Days after a deadly earthquake battered the small market town of Jojutla, collective shock and fear have already given way to the gritty work of cleaning up and moving forward.
Businesses and homes in the Mexican town's center were mostly shuttered and dark Thursday night.
Family members sitting with a caged parakeet on the sidewalk outside their home told CNN it was too dangerous to sleep inside, for fear of aftershocks that could topple the cracked foundations of the colonial era, two-story house.
Municipal workers aided by squads of volunteers had already cleared debris from almost all of Jojutla's main roads. Armed soldiers and police patrolled neighborhoods after night fell, roping off once-bustling streets with three- and four-story commercial buildings leaning dangerously, due to cracked facades and damaged foundations.
Tuesday's magnitude 7.1 earthquake turned the town's iconic bell tower into debris and damaged its market, which is crucial to the local economy.
Speaking with CNN affiliate Foro TV, Graco Ramírez, governor of Morelos state, said that a "significant part of Jojutla is destroyed." The town is just 45 miles west-northwest of the quake's epicenter.
Late into the night, bands of volunteers wearing reflective orange vests and construction helmets roamed through the town, distributing sandwiches and water.
"I came to help my countrymen," said Rolando Martinez Cruz, a 34-year-old volunteer from the suburbs of Mexico City.
He said he and several dozen other volunteers from his community jumped into two large dump trucks on the day of the earthquake and drove south to help.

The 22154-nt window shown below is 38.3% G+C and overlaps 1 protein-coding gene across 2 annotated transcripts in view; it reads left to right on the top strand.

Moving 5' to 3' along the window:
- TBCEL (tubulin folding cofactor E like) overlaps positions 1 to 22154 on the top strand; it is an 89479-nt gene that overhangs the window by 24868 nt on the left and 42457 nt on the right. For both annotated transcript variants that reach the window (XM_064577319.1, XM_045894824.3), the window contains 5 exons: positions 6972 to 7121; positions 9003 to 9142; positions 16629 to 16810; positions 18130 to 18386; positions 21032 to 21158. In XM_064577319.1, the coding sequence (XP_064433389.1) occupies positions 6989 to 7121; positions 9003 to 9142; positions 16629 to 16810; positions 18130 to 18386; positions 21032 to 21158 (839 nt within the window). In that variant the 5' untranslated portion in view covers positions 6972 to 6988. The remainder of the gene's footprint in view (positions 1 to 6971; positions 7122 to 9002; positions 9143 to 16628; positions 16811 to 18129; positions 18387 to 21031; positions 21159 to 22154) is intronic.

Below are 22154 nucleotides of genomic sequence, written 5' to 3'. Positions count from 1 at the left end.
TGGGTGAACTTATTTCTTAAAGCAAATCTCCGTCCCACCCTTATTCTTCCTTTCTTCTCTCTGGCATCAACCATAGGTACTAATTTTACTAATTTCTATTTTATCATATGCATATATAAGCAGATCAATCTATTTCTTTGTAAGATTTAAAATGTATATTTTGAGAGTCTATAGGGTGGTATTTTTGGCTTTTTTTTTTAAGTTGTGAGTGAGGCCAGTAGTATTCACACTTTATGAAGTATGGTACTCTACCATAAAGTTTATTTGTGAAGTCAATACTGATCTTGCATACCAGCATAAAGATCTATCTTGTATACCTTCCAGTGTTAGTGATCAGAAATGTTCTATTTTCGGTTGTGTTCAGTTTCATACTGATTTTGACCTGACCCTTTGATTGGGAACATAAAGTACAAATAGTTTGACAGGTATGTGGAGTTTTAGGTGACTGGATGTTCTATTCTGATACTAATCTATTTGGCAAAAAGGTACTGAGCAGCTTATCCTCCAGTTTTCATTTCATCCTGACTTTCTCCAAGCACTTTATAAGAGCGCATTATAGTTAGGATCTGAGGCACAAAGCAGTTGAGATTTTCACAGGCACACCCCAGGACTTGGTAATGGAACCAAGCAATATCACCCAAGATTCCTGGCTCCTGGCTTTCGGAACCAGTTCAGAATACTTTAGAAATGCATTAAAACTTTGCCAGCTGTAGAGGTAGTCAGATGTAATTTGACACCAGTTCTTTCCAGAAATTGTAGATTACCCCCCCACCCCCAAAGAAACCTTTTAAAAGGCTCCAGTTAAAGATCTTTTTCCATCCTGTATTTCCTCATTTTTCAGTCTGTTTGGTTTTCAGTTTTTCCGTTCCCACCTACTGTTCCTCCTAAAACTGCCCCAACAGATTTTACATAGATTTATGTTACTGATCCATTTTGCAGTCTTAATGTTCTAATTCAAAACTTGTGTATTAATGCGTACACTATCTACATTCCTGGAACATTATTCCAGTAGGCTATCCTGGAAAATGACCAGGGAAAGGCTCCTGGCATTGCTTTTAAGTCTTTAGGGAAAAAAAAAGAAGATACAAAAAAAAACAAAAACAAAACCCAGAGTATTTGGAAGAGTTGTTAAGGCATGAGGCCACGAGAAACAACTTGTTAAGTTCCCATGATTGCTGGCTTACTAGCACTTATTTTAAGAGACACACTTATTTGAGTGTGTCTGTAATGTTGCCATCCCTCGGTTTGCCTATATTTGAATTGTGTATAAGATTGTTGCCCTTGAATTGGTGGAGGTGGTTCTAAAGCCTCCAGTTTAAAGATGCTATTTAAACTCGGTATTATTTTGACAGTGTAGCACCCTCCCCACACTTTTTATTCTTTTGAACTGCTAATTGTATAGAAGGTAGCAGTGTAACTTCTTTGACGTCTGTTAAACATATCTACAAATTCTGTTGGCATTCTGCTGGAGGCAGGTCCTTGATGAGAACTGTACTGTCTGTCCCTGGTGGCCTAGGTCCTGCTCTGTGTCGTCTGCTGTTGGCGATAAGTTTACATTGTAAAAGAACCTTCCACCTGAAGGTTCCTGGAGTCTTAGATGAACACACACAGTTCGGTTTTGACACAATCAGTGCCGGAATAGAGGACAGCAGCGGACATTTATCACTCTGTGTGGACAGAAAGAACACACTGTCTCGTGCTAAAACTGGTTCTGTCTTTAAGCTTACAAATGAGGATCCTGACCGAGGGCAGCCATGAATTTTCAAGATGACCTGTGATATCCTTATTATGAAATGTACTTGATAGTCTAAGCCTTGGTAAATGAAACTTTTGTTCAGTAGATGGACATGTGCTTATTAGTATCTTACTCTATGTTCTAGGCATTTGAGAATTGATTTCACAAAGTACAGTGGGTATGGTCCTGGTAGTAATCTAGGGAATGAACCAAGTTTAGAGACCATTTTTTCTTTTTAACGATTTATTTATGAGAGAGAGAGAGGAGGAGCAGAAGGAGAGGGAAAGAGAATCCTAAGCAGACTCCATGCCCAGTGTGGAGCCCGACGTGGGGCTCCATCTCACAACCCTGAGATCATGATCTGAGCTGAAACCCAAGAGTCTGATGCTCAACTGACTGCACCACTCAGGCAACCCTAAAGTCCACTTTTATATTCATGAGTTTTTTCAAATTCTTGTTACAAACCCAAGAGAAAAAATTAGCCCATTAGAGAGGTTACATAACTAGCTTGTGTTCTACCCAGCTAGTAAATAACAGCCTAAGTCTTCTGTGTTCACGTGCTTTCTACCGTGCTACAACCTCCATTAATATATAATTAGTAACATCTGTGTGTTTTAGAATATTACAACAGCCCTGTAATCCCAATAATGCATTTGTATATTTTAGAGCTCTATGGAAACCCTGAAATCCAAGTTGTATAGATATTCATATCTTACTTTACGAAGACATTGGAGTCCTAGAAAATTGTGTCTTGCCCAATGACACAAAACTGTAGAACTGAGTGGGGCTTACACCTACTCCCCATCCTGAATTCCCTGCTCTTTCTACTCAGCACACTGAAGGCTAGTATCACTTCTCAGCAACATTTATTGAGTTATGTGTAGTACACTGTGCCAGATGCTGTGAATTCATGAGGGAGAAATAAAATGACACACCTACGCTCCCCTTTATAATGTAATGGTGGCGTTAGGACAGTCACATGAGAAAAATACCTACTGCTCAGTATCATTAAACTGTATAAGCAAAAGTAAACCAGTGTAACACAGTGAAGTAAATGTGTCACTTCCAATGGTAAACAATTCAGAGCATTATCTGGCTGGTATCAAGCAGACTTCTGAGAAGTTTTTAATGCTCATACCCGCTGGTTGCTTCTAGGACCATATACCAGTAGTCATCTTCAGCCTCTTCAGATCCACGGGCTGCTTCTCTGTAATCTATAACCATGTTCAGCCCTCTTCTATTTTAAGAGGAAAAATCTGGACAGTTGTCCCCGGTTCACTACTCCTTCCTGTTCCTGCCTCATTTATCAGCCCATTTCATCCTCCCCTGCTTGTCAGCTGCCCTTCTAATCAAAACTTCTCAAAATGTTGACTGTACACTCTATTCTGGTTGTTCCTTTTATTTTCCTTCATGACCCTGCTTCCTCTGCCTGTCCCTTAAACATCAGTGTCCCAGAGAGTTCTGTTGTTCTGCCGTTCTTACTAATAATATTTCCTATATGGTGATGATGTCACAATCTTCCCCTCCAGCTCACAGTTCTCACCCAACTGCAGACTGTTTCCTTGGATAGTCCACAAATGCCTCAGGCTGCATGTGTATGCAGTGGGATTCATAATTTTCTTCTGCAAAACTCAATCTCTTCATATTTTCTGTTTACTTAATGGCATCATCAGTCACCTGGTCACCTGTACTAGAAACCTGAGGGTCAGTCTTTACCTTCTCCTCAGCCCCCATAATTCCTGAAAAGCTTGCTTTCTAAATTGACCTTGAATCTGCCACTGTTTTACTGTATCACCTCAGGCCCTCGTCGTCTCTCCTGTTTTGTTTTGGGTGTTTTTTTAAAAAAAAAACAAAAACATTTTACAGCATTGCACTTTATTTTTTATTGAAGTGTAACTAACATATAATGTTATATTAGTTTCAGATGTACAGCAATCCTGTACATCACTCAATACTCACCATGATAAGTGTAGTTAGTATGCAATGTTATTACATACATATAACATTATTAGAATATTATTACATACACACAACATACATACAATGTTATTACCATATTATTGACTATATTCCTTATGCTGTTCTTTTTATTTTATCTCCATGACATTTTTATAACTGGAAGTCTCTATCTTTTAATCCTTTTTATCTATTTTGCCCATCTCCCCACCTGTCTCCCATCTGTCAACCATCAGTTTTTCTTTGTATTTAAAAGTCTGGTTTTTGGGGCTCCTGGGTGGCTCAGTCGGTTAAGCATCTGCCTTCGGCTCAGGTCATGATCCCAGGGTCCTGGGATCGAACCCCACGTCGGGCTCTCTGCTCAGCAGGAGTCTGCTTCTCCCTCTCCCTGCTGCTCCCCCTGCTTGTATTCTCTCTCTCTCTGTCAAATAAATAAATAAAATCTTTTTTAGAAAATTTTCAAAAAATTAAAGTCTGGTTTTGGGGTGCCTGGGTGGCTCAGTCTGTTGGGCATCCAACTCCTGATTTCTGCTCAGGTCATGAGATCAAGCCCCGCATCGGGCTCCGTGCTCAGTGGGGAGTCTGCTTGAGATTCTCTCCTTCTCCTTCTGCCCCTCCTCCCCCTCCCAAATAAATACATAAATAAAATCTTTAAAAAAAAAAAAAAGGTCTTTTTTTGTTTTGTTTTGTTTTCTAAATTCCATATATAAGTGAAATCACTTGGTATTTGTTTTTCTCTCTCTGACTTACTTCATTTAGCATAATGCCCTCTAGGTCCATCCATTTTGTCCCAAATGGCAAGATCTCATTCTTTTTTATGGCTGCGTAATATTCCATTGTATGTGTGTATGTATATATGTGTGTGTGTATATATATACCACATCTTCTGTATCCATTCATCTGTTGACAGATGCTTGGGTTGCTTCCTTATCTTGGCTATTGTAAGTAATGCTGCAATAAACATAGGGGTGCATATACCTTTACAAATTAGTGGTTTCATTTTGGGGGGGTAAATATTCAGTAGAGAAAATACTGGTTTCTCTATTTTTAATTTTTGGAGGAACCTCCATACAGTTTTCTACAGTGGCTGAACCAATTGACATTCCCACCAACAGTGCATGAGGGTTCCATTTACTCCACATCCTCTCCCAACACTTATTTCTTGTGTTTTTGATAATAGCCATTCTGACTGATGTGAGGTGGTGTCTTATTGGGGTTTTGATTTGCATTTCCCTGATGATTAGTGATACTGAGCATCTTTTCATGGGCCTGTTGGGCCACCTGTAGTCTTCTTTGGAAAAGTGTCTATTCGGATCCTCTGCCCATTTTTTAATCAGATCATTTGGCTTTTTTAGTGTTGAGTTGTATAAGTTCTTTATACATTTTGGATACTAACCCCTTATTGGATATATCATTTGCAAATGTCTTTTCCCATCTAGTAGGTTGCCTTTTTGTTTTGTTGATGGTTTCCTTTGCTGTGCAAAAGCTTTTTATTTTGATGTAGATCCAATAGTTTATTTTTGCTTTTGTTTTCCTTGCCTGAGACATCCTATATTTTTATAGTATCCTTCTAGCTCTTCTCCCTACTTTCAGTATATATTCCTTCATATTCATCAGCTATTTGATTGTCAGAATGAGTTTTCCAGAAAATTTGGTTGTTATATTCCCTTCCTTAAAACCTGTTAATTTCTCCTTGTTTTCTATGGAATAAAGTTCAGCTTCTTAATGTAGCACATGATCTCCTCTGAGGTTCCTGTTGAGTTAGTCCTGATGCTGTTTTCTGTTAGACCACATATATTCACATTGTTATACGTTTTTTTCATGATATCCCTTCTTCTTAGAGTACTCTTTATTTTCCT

On Thursday, they were hard at work, shoveling bricks and concrete from a collapsed house into one of the waiting trucks.
"I've been up working since 5 a.m.," Cruz said.
At one point, the volunteers erupted into patriotic cheers as one of the dump trucks left the neighborhood, "Jojutla, Jojutla! Ra, ra, ra!"
All along the highway running south from Mexico City into quake-stricken Morelos state, where at least 73 people died, convoys of volunteers can be seen driving cars decorated with handwritten signs saying "viveros" and "acopio movil," bringing aid and donations to damaged communities.
Melissa Tapia, 25, had been helping as a volunteer since the earthquake happened. She lives in the nearby hilltop town of Cuernavaca, badly shaken by the earthquake, which killed more than 250 people throughout the country.
She expressed concern about the rationing of aid, saying that people who want to help should get supplies to families directly because the centers for aid are not helping.
"I saw a woman ask for a bar of soap for her family and they grabbed a bar, cut it in four (pieces) and gave her a small chunk," Tapia said. "They're rationing too much."
The number of soldiers and volunteers in Jojutla has gone up since President Enrique Peña Nieto visited Wednesday, giving residents his word that federal resources would be directed to help those in need.
Amid the damage and recovery efforts, there have also been moments of humor.
Next to the ruins of four adjoining two-story homes that collapsed, a passerby was overheard saying as he pointed at the mound of bricks and mortar, "Well, now (US President Donald) Trump has a lot to build his (border) wall."